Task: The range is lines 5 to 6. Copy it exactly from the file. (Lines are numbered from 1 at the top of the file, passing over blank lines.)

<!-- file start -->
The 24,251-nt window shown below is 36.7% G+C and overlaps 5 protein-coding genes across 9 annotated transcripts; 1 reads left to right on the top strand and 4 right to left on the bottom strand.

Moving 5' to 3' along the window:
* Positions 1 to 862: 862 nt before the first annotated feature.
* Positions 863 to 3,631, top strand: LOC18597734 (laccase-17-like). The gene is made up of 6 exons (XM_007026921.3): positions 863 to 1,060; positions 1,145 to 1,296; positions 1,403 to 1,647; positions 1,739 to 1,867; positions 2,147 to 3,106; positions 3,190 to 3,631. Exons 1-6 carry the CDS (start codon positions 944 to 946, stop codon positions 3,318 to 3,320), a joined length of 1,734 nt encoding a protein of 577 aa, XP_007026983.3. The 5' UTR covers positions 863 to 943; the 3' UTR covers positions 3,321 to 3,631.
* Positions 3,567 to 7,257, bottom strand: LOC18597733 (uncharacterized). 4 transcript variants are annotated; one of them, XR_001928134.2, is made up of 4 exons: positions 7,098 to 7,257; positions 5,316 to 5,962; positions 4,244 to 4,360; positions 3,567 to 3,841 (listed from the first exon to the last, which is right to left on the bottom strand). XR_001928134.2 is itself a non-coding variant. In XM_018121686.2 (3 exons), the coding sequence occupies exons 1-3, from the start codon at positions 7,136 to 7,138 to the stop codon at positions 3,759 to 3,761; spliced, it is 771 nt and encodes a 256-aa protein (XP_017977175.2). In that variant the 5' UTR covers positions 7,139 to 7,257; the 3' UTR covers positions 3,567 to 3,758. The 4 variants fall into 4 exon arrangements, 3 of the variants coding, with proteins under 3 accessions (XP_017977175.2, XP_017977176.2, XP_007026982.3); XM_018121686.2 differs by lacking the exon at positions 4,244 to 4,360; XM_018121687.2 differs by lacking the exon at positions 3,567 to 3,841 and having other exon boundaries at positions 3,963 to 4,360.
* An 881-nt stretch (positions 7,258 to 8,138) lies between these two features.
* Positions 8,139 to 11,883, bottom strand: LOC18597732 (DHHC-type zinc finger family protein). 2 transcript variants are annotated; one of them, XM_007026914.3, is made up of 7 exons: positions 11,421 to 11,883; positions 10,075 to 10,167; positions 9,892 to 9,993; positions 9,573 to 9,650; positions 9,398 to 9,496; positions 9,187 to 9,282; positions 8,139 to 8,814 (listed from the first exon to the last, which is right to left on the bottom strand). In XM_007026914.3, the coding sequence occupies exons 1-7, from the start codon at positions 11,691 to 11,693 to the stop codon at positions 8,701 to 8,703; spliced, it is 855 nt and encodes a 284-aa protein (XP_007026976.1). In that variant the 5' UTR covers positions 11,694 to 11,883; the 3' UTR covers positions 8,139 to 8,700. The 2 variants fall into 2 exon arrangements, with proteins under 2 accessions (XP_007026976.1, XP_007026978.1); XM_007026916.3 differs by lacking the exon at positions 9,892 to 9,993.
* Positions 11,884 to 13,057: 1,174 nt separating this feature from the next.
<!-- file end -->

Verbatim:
* Positions 3,567 to 7,257, bottom strand: LOC18597733 (uncharacterized). 4 transcript variants are annotated; one of them, XR_001928134.2, is made up of 4 exons: positions 7,098 to 7,257; positions 5,316 to 5,962; positions 4,244 to 4,360; positions 3,567 to 3,841 (listed from the first exon to the last, which is right to left on the bottom strand). XR_001928134.2 is itself a non-coding variant. In XM_018121686.2 (3 exons), the coding sequence occupies exons 1-3, from the start codon at positions 7,136 to 7,138 to the stop codon at positions 3,759 to 3,761; spliced, it is 771 nt and encodes a 256-aa protein (XP_017977175.2). In that variant the 5' UTR covers positions 7,139 to 7,257; the 3' UTR covers positions 3,567 to 3,758. The 4 variants fall into 4 exon arrangements, 3 of the variants coding, with proteins under 3 accessions (XP_017977175.2, XP_017977176.2, XP_007026982.3); XM_018121686.2 differs by lacking the exon at positions 4,244 to 4,360; XM_018121687.2 differs by lacking the exon at positions 3,567 to 3,841 and having other exon boundaries at positions 3,963 to 4,360.
* An 881-nt stretch (positions 7,258 to 8,138) lies between these two features.